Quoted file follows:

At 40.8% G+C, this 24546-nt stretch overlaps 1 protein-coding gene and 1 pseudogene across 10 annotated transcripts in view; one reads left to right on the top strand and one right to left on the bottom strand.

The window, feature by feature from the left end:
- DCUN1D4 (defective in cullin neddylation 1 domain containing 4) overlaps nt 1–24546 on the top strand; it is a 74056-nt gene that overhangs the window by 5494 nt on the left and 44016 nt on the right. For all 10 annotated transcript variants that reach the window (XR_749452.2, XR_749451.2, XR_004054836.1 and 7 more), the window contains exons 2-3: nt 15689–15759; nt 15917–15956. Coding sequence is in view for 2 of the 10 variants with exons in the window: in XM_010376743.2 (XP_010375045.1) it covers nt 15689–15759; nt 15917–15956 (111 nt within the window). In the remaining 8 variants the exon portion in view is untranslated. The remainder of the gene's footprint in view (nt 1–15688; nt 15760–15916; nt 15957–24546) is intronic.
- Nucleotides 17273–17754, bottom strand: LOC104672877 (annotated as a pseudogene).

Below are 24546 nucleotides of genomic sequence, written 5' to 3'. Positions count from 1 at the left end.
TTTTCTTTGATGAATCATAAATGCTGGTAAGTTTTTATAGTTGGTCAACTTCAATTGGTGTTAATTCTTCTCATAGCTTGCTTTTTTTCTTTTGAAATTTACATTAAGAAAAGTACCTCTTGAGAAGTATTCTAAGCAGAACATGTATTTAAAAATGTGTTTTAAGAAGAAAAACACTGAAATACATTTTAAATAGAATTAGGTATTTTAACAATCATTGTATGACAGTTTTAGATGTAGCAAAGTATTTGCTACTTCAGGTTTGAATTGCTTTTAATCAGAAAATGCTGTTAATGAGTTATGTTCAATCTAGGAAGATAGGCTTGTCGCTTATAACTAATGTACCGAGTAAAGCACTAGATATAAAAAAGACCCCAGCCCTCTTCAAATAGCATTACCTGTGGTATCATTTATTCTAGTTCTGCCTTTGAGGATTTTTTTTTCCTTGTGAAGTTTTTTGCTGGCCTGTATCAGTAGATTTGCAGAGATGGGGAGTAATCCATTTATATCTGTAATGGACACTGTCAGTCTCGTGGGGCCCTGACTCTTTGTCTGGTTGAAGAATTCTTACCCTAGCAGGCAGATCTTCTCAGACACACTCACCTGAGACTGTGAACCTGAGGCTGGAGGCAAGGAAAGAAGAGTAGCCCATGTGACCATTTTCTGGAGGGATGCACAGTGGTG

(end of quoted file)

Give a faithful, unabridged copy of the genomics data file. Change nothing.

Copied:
At 40.8% G+C, this 24546-nt stretch overlaps 1 protein-coding gene and 1 pseudogene across 10 annotated transcripts in view; one reads left to right on the top strand and one right to left on the bottom strand.

The window, feature by feature from the left end:
- DCUN1D4 (defective in cullin neddylation 1 domain containing 4) overlaps nt 1–24546 on the top strand; it is a 74056-nt gene that overhangs the window by 5494 nt on the left and 44016 nt on the right. For all 10 annotated transcript variants that reach the window (XR_749452.2, XR_749451.2, XR_004054836.1 and 7 more), the window contains exons 2-3: nt 15689–15759; nt 15917–15956. Coding sequence is in view for 2 of the 10 variants with exons in the window: in XM_010376743.2 (XP_010375045.1) it covers nt 15689–15759; nt 15917–15956 (111 nt within the window). In the remaining 8 variants the exon portion in view is untranslated. The remainder of the gene's footprint in view (nt 1–15688; nt 15760–15916; nt 15957–24546) is intronic.
- Nucleotides 17273–17754, bottom strand: LOC104672877 (annotated as a pseudogene).

Below are 24546 nucleotides of genomic sequence, written 5' to 3'. Positions count from 1 at the left end.
TTTTCTTTGATGAATCATAAATGCTGGTAAGTTTTTATAGTTGGTCAACTTCAATTGGTGTTAATTCTTCTCATAGCTTGCTTTTTTTCTTTTGAAATTTACATTAAGAAAAGTACCTCTTGAGAAGTATTCTAAGCAGAACATGTATTTAAAAATGTGTTTTAAGAAGAAAAACACTGAAATACATTTTAAATAGAATTAGGTATTTTAACAATCATTGTATGACAGTTTTAGATGTAGCAAAGTATTTGCTACTTCAGGTTTGAATTGCTTTTAATCAGAAAATGCTGTTAATGAGTTATGTTCAATCTAGGAAGATAGGCTTGTCGCTTATAACTAATGTACCGAGTAAAGCACTAGATATAAAAAAGACCCCAGCCCTCTTCAAATAGCATTACCTGTGGTATCATTTATTCTAGTTCTGCCTTTGAGGATTTTTTTTTCCTTGTGAAGTTTTTTGCTGGCCTGTATCAGTAGATTTGCAGAGATGGGGAGTAATCCATTTATATCTGTAATGGACACTGTCAGTCTCGTGGGGCCCTGACTCTTTGTCTGGTTGAAGAATTCTTACCCTAGCAGGCAGATCTTCTCAGACACACTCACCTGAGACTGTGAACCTGAGGCTGGAGGCAAGGAAAGAAGAGTAGCCCATGTGACCATTTTCTGGAGGGATGCACAGTGGTG